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Whitsett Chair at CSUN

July 26, 1986

Your article (July 13) on the Whitsett Chair problems at California State University, Northridge, is a welcome effort to bring to light a matter of great importance to the history department, the university and the community. Instead of openness in finding answers to the problems in the proposed endowment, for too long the approach was making backstage arrangements shrouded in secrecy and silence. That approach, as the article shows, is still preferred by some colleagues.

In fact, that is the prime cause of the messy situation that has developed. Since the article does not completely focus on it, let us elaborate what we mean.

Informal talks between a history department member and Whitsett representatives reportedly began in 1984, leading to the department chairman's involvement and formulation of terms, some of which later proved very controversial, for the endowment. The matter was not brought before the department until March 4, 1986, after department members read about it in the Daily News and requested that it be put on the agenda. The ensuing discussion proved how valuable, indeed indispensable, the consultation process is. One of the ideas that emerged is to define "California" in the broader, historical and cultural context of Western United States, Mexico and the Pacific, and avoid the narrow focus that does present problems of staffing and curriculum.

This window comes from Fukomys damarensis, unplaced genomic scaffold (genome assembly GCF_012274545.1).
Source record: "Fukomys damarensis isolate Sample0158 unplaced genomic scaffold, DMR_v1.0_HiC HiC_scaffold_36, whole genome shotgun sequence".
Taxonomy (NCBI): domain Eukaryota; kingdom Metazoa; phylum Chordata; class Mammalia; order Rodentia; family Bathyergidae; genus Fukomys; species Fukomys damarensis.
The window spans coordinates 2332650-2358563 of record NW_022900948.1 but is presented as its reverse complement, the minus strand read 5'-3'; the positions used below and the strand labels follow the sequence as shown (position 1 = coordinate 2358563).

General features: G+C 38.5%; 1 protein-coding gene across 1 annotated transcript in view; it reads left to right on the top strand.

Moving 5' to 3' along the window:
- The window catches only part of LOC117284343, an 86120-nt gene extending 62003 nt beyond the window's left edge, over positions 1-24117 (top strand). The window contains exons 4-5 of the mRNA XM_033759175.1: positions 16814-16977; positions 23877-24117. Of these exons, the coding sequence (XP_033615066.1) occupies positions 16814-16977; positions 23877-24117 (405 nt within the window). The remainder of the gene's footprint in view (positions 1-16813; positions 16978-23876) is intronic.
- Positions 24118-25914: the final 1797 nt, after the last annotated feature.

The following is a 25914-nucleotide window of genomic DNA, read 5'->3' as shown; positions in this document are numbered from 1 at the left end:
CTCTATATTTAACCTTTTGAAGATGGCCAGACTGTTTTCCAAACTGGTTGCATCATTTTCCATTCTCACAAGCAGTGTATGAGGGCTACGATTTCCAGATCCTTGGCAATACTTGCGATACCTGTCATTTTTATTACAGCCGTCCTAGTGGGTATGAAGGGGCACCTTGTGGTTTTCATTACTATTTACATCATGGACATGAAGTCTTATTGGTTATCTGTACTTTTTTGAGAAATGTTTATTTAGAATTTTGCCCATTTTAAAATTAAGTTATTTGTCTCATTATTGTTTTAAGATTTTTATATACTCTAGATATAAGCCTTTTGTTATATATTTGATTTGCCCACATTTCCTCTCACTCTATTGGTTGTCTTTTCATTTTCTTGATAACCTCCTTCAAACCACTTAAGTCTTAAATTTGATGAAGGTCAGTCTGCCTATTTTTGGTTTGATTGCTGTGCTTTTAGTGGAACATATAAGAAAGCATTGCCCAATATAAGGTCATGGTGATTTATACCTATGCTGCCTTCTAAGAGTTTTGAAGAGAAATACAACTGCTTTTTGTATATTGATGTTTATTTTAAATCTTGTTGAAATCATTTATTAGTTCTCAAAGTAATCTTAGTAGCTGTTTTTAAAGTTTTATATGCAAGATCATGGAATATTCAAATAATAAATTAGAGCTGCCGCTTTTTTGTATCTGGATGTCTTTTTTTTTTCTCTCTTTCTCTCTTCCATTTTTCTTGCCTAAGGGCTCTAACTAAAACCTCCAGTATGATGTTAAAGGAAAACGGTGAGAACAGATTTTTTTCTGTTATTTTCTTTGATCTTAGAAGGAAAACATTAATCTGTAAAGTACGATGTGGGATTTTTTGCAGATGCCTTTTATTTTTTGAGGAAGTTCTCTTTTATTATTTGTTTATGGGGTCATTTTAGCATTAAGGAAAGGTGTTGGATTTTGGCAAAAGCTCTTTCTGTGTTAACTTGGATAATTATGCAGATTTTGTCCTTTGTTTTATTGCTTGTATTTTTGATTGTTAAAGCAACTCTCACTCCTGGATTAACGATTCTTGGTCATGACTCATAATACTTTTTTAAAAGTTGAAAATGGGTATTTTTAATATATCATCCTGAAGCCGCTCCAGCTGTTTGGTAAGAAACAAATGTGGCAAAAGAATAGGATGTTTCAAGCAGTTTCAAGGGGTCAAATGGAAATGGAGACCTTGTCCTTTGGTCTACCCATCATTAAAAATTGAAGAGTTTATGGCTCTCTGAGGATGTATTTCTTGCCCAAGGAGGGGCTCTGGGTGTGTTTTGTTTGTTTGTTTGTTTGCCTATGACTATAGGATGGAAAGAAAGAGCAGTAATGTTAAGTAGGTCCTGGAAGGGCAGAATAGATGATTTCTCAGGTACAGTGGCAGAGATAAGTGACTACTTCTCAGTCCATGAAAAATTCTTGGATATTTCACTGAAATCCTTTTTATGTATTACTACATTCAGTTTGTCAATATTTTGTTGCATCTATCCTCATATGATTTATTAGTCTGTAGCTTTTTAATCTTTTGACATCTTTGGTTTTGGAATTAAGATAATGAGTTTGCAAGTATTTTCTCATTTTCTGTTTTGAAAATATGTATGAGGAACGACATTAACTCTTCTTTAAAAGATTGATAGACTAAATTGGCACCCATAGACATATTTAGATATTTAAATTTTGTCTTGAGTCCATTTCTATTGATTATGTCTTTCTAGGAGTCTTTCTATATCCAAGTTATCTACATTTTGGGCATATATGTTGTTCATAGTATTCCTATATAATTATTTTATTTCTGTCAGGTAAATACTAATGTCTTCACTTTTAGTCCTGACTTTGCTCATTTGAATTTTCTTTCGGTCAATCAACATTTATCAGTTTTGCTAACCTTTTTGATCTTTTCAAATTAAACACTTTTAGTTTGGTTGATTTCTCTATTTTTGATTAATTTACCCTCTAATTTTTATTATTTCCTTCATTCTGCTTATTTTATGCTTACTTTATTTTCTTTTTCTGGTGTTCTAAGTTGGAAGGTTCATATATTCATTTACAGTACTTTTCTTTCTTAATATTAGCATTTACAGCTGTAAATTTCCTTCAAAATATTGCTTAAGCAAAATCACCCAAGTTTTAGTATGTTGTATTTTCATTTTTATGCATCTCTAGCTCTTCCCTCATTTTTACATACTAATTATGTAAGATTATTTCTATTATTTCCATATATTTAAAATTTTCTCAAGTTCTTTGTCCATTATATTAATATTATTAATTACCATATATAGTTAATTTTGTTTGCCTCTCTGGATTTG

Your article states that Prof. Meyer became chairman in 1983 and that, according to several department members, the real reason for the controversy is an attempt by a small group of professors to discredit Meyer. This is inaccurate and misleading. Meyer is in his 10th year as chairman, and a review of his performance was stipulated by the administration in 1985. His handling of the Whitsett matter was naturally part of the review. It is also natural that members of the department hold his failure to consult with the department against him as a violation of trust and an approach that placed the Whitsett gift in jeopardy.




The writers are professors of history at CSUN.

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